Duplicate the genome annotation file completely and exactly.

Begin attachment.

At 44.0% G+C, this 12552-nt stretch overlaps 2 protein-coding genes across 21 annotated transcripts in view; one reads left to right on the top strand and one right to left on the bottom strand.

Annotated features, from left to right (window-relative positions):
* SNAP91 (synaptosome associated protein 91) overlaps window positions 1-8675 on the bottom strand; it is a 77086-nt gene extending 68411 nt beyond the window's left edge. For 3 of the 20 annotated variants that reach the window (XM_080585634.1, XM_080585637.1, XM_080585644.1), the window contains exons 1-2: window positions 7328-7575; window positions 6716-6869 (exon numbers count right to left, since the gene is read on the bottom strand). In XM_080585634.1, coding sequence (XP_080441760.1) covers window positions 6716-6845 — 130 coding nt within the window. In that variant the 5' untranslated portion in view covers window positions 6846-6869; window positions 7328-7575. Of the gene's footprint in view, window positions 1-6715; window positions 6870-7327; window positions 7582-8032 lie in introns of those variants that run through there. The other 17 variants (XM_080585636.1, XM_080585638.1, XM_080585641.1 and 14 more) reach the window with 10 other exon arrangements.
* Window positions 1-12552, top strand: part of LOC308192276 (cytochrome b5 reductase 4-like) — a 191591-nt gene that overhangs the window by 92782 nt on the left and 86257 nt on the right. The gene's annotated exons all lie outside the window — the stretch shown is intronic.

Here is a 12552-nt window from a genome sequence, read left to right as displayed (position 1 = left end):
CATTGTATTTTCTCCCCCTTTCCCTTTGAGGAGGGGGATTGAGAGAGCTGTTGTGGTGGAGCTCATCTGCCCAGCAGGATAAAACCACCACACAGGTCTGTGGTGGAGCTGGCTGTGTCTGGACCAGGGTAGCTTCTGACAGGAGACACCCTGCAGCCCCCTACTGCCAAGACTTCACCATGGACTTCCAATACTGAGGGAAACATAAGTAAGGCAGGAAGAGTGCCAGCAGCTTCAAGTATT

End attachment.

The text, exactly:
At 44.0% G+C, this 12552-nt stretch overlaps 2 protein-coding genes across 21 annotated transcripts in view; one reads left to right on the top strand and one right to left on the bottom strand.

Annotated features, from left to right (window-relative positions):
* SNAP91 (synaptosome associated protein 91) overlaps window positions 1-8675 on the bottom strand; it is a 77086-nt gene extending 68411 nt beyond the window's left edge. For 3 of the 20 annotated variants that reach the window (XM_080585634.1, XM_080585637.1, XM_080585644.1), the window contains exons 1-2: window positions 7328-7575; window positions 6716-6869 (exon numbers count right to left, since the gene is read on the bottom strand). In XM_080585634.1, coding sequence (XP_080441760.1) covers window positions 6716-6845 — 130 coding nt within the window. In that variant the 5' untranslated portion in view covers window positions 6846-6869; window positions 7328-7575. Of the gene's footprint in view, window positions 1-6715; window positions 6870-7327; window positions 7582-8032 lie in introns of those variants that run through there. The other 17 variants (XM_080585636.1, XM_080585638.1, XM_080585641.1 and 14 more) reach the window with 10 other exon arrangements.
* Window positions 1-12552, top strand: part of LOC308192276 (cytochrome b5 reductase 4-like) — a 191591-nt gene that overhangs the window by 92782 nt on the left and 86257 nt on the right. The gene's annotated exons all lie outside the window — the stretch shown is intronic.

Here is a 12552-nt window from a genome sequence, read left to right as displayed (position 1 = left end):
CATTGTATTTTCTCCCCCTTTCCCTTTGAGGAGGGGGATTGAGAGAGCTGTTGTGGTGGAGCTCATCTGCCCAGCAGGATAAAACCACCACACAGGTCTGTGGTGGAGCTGGCTGTGTCTGGACCAGGGTAGCTTCTGACAGGAGACACCCTGCAGCCCCCTACTGCCAAGACTTCACCATGGACTTCCAATACTGAGGGAAACATAAGTAAGGCAGGAAGAGTGCCAGCAGCTTCAAGTATT